Since we are wrapping up Bryan Steil’s first year in the House, it seems like a good time for a review. So here are the top votes for each month, to give you a feel for Steil’s record.
Let’s start with the obvious news of the week: At 8:32 PM Eastern Standard Time on December 18, Donald Trump became the third US President to be impeached by the House of Representatives. The first article, regarding Trump’s quid pro quo deal with the Ukranians, passed 230 to 197, with only two Democrats (Collin Peterson and Jeff Van Drew) voting no. Every single Republican sided with Donald Trump. The second article, regarding obstruction of Congress, passed 229 to 198, with Peterson, Van Drew and Jared Golden of Maine against. Every single Republican voted in favor of allowing the President to hinder a congressional investigation.
The big vote during the second week of December was on HR 3, the Elijah E. Cummings Lower Drug Costs Now Act. As the title suggests, the bill is designed to lower consumer drug prices by forcing Medicare to negotiate for lower prices. Steil joined all but two other Republicans (Fitzpatrick and Herrera Beutler, frequent dissenters) in voting against lower drug prices for consumers. (RC 682, Dec 12)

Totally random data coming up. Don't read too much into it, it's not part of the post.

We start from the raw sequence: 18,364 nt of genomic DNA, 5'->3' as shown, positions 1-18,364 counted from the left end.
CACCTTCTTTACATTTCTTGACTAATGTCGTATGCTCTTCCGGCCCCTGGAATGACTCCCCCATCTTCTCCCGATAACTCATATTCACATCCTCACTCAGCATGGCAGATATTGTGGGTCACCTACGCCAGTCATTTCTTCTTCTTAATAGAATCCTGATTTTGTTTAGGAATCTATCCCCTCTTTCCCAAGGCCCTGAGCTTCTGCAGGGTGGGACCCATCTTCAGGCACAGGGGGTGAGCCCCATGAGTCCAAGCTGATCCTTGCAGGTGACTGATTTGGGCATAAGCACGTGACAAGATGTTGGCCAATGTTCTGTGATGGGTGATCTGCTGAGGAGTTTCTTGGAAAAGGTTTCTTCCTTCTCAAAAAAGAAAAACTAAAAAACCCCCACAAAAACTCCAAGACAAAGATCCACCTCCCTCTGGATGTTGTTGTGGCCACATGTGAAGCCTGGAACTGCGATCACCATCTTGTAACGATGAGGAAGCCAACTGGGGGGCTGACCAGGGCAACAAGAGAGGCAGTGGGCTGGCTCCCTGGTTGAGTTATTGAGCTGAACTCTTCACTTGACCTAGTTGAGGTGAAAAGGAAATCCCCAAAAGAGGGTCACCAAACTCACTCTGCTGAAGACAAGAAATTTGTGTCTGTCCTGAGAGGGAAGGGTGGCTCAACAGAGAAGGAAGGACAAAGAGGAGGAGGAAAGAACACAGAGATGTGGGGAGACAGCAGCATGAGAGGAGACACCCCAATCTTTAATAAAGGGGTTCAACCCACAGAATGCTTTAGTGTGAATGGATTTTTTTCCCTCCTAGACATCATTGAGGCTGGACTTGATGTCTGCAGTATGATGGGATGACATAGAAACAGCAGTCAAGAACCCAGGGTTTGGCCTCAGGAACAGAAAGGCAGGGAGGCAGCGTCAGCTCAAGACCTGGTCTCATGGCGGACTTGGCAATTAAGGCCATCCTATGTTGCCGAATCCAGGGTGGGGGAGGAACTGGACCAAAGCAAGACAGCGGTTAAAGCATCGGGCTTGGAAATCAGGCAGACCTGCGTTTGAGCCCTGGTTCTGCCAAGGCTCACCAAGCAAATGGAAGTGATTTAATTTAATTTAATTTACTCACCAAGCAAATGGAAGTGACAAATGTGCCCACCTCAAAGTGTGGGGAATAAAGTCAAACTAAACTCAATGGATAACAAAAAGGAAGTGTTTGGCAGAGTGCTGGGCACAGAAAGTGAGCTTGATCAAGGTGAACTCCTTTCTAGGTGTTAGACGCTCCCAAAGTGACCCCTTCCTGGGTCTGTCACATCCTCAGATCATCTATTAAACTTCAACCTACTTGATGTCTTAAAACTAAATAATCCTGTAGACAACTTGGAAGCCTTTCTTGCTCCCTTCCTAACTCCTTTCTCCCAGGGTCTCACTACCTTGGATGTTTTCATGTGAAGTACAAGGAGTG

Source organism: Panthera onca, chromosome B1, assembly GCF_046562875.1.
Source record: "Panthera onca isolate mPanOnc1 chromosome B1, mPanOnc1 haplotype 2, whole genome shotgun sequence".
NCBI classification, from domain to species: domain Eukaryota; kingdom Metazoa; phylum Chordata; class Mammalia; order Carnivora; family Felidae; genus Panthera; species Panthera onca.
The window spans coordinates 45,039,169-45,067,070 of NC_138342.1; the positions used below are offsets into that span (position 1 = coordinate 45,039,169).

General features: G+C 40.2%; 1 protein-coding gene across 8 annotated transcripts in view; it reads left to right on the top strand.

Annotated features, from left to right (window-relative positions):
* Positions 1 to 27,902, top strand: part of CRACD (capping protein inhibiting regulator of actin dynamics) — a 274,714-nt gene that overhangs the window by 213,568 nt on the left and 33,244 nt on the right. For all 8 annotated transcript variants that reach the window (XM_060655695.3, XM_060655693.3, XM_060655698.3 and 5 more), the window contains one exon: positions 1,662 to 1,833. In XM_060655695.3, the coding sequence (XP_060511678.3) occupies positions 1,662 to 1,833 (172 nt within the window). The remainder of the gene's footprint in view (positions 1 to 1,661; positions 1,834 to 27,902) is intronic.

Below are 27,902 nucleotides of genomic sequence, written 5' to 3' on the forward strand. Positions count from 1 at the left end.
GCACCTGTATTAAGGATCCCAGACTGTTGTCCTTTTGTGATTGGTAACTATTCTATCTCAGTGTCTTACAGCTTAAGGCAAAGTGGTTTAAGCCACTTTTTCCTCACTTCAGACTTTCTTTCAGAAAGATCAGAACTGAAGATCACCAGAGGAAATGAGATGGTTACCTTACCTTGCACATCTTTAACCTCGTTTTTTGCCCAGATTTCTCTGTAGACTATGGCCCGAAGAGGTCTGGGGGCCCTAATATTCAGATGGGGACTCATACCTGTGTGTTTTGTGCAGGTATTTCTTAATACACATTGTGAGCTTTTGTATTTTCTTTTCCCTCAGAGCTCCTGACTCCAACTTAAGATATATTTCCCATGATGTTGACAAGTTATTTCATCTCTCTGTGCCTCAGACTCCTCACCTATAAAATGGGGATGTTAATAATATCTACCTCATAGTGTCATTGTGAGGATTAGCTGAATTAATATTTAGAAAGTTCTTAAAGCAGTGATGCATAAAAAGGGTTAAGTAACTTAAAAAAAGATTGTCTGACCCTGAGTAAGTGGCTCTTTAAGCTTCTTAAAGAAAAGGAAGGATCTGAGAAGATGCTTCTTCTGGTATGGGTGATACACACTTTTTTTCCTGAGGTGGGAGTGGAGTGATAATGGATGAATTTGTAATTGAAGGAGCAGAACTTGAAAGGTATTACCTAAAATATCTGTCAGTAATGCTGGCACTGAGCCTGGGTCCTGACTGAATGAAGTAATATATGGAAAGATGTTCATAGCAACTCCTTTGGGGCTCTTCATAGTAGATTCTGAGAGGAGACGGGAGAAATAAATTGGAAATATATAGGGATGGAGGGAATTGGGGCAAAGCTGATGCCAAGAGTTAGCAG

Other than the Judiciary Committee starting hearings that are almost certain to end with articles of impeachment against Donald Trump, it was a relatively slow week in Congress. There were only 12 votes this week, but eight of them were party line.
While most of the attention this week was on the Impeachment hearings, where State Department officials revealed the criminal network disguised as a presidential administration, Congress actually did cast a few votes this week.
Since there is a reasonable possibility that Michael Richard Pence will be the next President of the United States, it seems sensible to take a look at what he has being doing as Vice President. During the last three years, Pence has broken 13 ties in his duty as President of the Senate. That ranks Pence seventh on the list of VPs who cast tie-breaking votes, the most since Schuyler Colfax (with 18), Ulysses Grant’s Vice President from 1869 to 1873. Like Pence, Colfax was from Indiana.